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Activision Blizzard employees are being forced to return to the office soon, it’s claimed
Working full-time from home is reportedly being abolished, to the anger of some workers
Activision Blizzard is informing its US staff that it must return to the office in the coming months, it’s claimed.
Two separate social media users, who say they are Activision Blizzard employees, say the company informed staff on Monday of a ‘return to office plan’, which will see staff being made to return to the office from a specific date.
VGC has reached out to Activision Blizzard for comment on these claims.
Update - Activision Statement
An Activision Blizzard spokesperson confirmed to VGC it updated its work plans this week.
“Activision Blizzard has been returning teams to the office over the past year, and on February 13, we updated our future-of-work plans. In close partnership with each leadership team, we customized a plan based on what’s best for our business and our teams.
“We look forward to the increased real-time, in-person collaboration and opportunities this change will foster.”
Twitter user LeastMyHairIsOk, who says they work for Blizzard, posted a thread about the situation saying: “Today, Activision and Blizzard announced a return to office plan to employees. It begins April/June, depending on the studio. The company will see a large reduction in force if this occurs.
“The majority of employees at ABK have no interest in returning to office either full or part time. This isn’t to say that nobody sees the value in an office environment, but we’ve overall decided the risks do not outweight those benefits.”
They cited the continuing risk of Covid-19 as one of the reasons employees want to continue working from home, and argued that the increase in cost of living means some staff have chosen to live further away from the city or chosen to sell their vehicle to save on costs.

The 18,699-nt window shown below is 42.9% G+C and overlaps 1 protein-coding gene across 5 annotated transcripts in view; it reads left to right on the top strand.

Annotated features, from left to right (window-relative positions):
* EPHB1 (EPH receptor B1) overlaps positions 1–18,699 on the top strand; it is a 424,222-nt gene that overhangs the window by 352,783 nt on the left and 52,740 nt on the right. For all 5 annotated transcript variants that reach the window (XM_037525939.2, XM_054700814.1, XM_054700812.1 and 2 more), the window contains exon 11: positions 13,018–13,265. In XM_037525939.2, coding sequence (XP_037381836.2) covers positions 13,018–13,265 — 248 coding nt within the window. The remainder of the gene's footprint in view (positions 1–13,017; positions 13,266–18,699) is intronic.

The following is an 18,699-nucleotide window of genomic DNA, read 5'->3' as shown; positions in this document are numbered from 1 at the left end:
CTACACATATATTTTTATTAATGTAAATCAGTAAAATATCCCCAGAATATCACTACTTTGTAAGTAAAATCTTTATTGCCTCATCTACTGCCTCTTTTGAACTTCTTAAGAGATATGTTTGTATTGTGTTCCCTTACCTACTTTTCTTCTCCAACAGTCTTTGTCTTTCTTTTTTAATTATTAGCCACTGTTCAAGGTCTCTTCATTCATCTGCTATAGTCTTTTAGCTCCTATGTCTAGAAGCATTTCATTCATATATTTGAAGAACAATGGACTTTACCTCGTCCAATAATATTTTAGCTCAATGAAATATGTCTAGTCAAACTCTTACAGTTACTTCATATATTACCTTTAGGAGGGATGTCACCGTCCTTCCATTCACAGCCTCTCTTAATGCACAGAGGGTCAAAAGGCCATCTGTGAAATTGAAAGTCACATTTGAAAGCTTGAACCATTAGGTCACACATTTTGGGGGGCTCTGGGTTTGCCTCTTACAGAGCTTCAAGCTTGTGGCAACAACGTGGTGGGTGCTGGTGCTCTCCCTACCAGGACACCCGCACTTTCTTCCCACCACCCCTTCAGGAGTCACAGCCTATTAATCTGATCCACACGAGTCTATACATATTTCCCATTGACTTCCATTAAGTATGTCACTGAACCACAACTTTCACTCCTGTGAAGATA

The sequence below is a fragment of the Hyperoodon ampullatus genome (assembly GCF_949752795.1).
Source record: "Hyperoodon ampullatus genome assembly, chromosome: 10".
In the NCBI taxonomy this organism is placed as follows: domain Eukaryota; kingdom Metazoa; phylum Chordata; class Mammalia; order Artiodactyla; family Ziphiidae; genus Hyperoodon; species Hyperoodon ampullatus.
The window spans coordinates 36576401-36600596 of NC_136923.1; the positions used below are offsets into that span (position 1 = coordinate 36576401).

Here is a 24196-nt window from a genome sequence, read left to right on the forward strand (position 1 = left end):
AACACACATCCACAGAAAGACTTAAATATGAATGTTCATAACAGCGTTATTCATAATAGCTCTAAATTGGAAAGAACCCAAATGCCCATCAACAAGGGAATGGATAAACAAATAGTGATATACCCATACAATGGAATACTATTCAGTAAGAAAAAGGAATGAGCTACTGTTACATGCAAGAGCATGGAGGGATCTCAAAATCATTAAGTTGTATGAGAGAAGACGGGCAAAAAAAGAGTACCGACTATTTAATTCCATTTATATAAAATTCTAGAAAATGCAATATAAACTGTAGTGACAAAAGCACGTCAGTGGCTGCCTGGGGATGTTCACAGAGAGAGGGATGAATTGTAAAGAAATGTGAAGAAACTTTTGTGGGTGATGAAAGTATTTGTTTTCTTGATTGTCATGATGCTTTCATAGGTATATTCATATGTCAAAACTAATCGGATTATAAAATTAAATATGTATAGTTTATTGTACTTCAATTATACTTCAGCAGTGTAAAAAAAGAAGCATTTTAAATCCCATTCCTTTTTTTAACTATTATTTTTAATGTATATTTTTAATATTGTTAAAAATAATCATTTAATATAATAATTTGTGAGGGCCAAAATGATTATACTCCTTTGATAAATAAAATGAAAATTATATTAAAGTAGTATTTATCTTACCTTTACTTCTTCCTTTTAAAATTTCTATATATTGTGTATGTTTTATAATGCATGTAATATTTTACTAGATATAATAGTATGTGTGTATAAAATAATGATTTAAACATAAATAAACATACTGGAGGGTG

“For over a decade now, lower earning departments have pleaded with leadership to include yearly CoL adjustments into salary to prevent this, but been denied, and our most recent meetings from last month suggest that there are no plans for this to change this year,” they continued.
“Two to four months is not enough time for the company to shift this stance, even if they were willing. Even assuming they are, it is not enough time for those who made the hard decision to move away to uproot and return.
“Leadership isn’t prepared for what is likely to happen – an exodus of talent as we find work elsewhere. Other jobs in the tech sector pay better and offer WFH, and it is clear our thoughts on the matter are irrelevant. What incentive do our employees have to remain at Activision Blizzard?”
Shortly before the Twitter thread was posted, a similar account of the situation was posted by a Reddit user named DrHilarious_PHD, who claims to work for QA at Activision.
They say a number of workers “walked out or stopped working today after receiving the news of forced return to office for three days a week and [to work] virtual for two days of the week”.
They also posted what they say is an internal email being sent by Activision’s HR department to any staff asking for leeway regarding home working.
“As mentioned on today’s townhall,” the alleged HR email reads, “Activision is requiring employees to return to office, beginning April 10, 2023.
“Our working model for Activision QA in El Segundo, Austin, and Minneapolis requires employees to be in the office three days a week and work remotely two days a week.
“The expectation is for employees to be within a reasonable commute to the office they were hired for. As a result, there are no permanent remote work opportunities within QA.”
Expressing their frustration, the user said: “Commuting is just not possible for some as they took this remote job under the ideals of working from home. They can no longer commute and nightshift cannot find transportation at 3.30 in the morning.”
Activision Blizzard’s working practices have come under fire from numerous angles in recent years.
Earlier this month, the company agreed to pay $35 million to settle a pair of charges related to complaints of workplace misconduct.
The US Securities and Exchange Commission (SEC)
said the Call of Duty and Warcraft publisher had previously lacked the tools and procedures necessary to adequately collect and analyse employee complaints of workplace misconduct.
The government agency, which is tasked with protecting investors and maintaining fair, orderly and efficient markets, also said Activision Blizzard had broken the law by violating an SEC whistleblower protection rule.